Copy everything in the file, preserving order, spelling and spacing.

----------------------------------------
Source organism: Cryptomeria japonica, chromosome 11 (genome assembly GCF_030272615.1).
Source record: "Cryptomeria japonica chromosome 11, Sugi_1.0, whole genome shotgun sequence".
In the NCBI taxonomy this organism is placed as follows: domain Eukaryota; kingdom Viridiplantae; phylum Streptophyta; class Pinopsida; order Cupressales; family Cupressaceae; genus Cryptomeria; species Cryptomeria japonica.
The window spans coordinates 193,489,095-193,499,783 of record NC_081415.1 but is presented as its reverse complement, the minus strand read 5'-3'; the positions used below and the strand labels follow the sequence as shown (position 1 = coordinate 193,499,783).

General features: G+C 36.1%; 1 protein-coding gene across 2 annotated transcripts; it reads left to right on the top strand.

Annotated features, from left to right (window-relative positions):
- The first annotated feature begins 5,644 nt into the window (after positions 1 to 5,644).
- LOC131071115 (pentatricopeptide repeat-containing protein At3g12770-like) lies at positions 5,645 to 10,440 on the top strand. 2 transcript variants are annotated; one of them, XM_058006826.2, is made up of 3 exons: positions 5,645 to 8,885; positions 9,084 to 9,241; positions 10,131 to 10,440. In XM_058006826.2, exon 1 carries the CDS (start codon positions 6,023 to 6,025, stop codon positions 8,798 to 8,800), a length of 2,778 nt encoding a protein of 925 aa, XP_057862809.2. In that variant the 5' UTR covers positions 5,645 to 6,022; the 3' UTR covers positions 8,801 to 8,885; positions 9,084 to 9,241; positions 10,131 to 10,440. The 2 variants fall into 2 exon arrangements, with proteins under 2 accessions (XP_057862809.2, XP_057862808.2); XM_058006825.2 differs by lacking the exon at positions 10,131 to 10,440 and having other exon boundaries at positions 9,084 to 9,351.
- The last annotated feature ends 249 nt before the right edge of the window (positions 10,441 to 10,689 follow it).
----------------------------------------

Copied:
Source organism: Cryptomeria japonica, chromosome 11 (genome assembly GCF_030272615.1).
Source record: "Cryptomeria japonica chromosome 11, Sugi_1.0, whole genome shotgun sequence".
In the NCBI taxonomy this organism is placed as follows: domain Eukaryota; kingdom Viridiplantae; phylum Streptophyta; class Pinopsida; order Cupressales; family Cupressaceae; genus Cryptomeria; species Cryptomeria japonica.
The window spans coordinates 193,489,095-193,499,783 of record NC_081415.1 but is presented as its reverse complement, the minus strand read 5'-3'; the positions used below and the strand labels follow the sequence as shown (position 1 = coordinate 193,499,783).

General features: G+C 36.1%; 1 protein-coding gene across 2 annotated transcripts; it reads left to right on the top strand.

Annotated features, from left to right (window-relative positions):
- The first annotated feature begins 5,644 nt into the window (after positions 1 to 5,644).
- LOC131071115 (pentatricopeptide repeat-containing protein At3g12770-like) lies at positions 5,645 to 10,440 on the top strand. 2 transcript variants are annotated; one of them, XM_058006826.2, is made up of 3 exons: positions 5,645 to 8,885; positions 9,084 to 9,241; positions 10,131 to 10,440. In XM_058006826.2, exon 1 carries the CDS (start codon positions 6,023 to 6,025, stop codon positions 8,798 to 8,800), a length of 2,778 nt encoding a protein of 925 aa, XP_057862809.2. In that variant the 5' UTR covers positions 5,645 to 6,022; the 3' UTR covers positions 8,801 to 8,885; positions 9,084 to 9,241; positions 10,131 to 10,440. The 2 variants fall into 2 exon arrangements, with proteins under 2 accessions (XP_057862809.2, XP_057862808.2); XM_058006825.2 differs by lacking the exon at positions 10,131 to 10,440 and having other exon boundaries at positions 9,084 to 9,351.
- The last annotated feature ends 249 nt before the right edge of the window (positions 10,441 to 10,689 follow it).